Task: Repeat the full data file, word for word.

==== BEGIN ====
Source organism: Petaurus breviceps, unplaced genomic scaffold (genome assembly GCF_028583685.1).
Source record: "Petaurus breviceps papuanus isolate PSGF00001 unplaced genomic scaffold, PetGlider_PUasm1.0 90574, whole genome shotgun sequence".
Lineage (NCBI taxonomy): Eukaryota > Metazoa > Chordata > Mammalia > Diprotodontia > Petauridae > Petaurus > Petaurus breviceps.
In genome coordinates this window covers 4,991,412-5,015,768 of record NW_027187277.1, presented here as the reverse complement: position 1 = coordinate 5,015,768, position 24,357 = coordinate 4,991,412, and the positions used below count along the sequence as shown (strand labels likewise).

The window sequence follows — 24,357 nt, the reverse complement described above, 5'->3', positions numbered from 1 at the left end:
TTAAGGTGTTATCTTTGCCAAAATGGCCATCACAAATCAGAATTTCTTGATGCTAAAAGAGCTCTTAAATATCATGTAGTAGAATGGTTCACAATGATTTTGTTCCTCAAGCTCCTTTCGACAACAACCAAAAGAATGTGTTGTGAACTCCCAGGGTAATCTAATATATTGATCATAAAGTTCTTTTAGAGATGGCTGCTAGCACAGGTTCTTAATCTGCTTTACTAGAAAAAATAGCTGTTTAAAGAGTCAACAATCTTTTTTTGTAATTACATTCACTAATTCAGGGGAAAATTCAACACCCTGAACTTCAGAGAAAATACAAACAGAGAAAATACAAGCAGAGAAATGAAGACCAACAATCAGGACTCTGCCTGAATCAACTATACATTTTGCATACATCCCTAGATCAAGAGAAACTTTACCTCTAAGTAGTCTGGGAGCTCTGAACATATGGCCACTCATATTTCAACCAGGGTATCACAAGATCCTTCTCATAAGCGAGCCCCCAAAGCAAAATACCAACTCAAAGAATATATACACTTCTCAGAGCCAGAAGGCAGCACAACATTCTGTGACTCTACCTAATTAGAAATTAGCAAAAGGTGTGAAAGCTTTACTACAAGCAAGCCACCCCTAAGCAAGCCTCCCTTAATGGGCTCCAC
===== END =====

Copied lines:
Source organism: Petaurus breviceps, unplaced genomic scaffold (genome assembly GCF_028583685.1).
Source record: "Petaurus breviceps papuanus isolate PSGF00001 unplaced genomic scaffold, PetGlider_PUasm1.0 90574, whole genome shotgun sequence".
Lineage (NCBI taxonomy): Eukaryota > Metazoa > Chordata > Mammalia > Diprotodontia > Petauridae > Petaurus > Petaurus breviceps.
In genome coordinates this window covers 4,991,412-5,015,768 of record NW_027187277.1, presented here as the reverse complement: position 1 = coordinate 5,015,768, position 24,357 = coordinate 4,991,412, and the positions used below count along the sequence as shown (strand labels likewise).

The window sequence follows — 24,357 nt, the reverse complement described above, 5'->3', positions numbered from 1 at the left end:
TTAAGGTGTTATCTTTGCCAAAATGGCCATCACAAATCAGAATTTCTTGATGCTAAAAGAGCTCTTAAATATCATGTAGTAGAATGGTTCACAATGATTTTGTTCCTCAAGCTCCTTTCGACAACAACCAAAAGAATGTGTTGTGAACTCCCAGGGTAATCTAATATATTGATCATAAAGTTCTTTTAGAGATGGCTGCTAGCACAGGTTCTTAATCTGCTTTACTAGAAAAAATAGCTGTTTAAAGAGTCAACAATCTTTTTTTGTAATTACATTCACTAATTCAGGGGAAAATTCAACACCCTGAACTTCAGAGAAAATACAAACAGAGAAAATACAAGCAGAGAAATGAAGACCAACAATCAGGACTCTGCCTGAATCAACTATACATTTTGCATACATCCCTAGATCAAGAGAAACTTTACCTCTAAGTAGTCTGGGAGCTCTGAACATATGGCCACTCATATTTCAACCAGGGTATCACAAGATCCTTCTCATAAGCGAGCCCCCAAAGCAAAATACCAACTCAAAGAATATATACACTTCTCAGAGCCAGAAGGCAGCACAACATTCTGTGACTCTACCTAATTAGAAATTAGCAAAAGGTGTGAAAGCTTTACTACAAGCAAGCCACCCCTAAGCAAGCCTCCCTTAATGGGCTCCAC